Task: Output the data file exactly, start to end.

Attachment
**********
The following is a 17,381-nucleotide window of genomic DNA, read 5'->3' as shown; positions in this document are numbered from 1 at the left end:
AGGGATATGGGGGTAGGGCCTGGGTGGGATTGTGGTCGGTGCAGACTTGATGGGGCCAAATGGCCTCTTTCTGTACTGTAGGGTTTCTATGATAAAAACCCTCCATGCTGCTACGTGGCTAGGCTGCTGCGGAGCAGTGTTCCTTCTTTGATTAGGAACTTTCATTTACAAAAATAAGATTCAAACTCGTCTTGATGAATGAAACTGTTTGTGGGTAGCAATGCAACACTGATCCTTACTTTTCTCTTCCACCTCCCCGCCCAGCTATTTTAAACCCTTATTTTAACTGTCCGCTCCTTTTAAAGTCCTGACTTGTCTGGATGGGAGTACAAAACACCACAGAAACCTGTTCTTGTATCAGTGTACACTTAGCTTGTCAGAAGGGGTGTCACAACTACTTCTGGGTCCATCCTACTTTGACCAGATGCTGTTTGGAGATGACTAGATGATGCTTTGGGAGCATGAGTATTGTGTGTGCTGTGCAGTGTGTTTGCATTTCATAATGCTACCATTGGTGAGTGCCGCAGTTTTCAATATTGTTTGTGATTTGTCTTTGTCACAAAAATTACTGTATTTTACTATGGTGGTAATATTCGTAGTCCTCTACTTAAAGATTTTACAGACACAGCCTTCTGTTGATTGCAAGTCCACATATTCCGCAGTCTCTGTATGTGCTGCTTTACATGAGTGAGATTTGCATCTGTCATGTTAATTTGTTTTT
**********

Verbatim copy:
The following is a 17,381-nucleotide window of genomic DNA, read 5'->3' as shown; positions in this document are numbered from 1 at the left end:
AGGGATATGGGGGTAGGGCCTGGGTGGGATTGTGGTCGGTGCAGACTTGATGGGGCCAAATGGCCTCTTTCTGTACTGTAGGGTTTCTATGATAAAAACCCTCCATGCTGCTACGTGGCTAGGCTGCTGCGGAGCAGTGTTCCTTCTTTGATTAGGAACTTTCATTTACAAAAATAAGATTCAAACTCGTCTTGATGAATGAAACTGTTTGTGGGTAGCAATGCAACACTGATCCTTACTTTTCTCTTCCACCTCCCCGCCCAGCTATTTTAAACCCTTATTTTAACTGTCCGCTCCTTTTAAAGTCCTGACTTGTCTGGATGGGAGTACAAAACACCACAGAAACCTGTTCTTGTATCAGTGTACACTTAGCTTGTCAGAAGGGGTGTCACAACTACTTCTGGGTCCATCCTACTTTGACCAGATGCTGTTTGGAGATGACTAGATGATGCTTTGGGAGCATGAGTATTGTGTGTGCTGTGCAGTGTGTTTGCATTTCATAATGCTACCATTGGTGAGTGCCGCAGTTTTCAATATTGTTTGTGATTTGTCTTTGTCACAAAAATTACTGTATTTTACTATGGTGGTAATATTCGTAGTCCTCTACTTAAAGATTTTACAGACACAGCCTTCTGTTGATTGCAAGTCCACATATTCCGCAGTCTCTGTATGTGCTGCTTTACATGAGTGAGATTTGCATCTGTCATGTTAATTTGTTTTT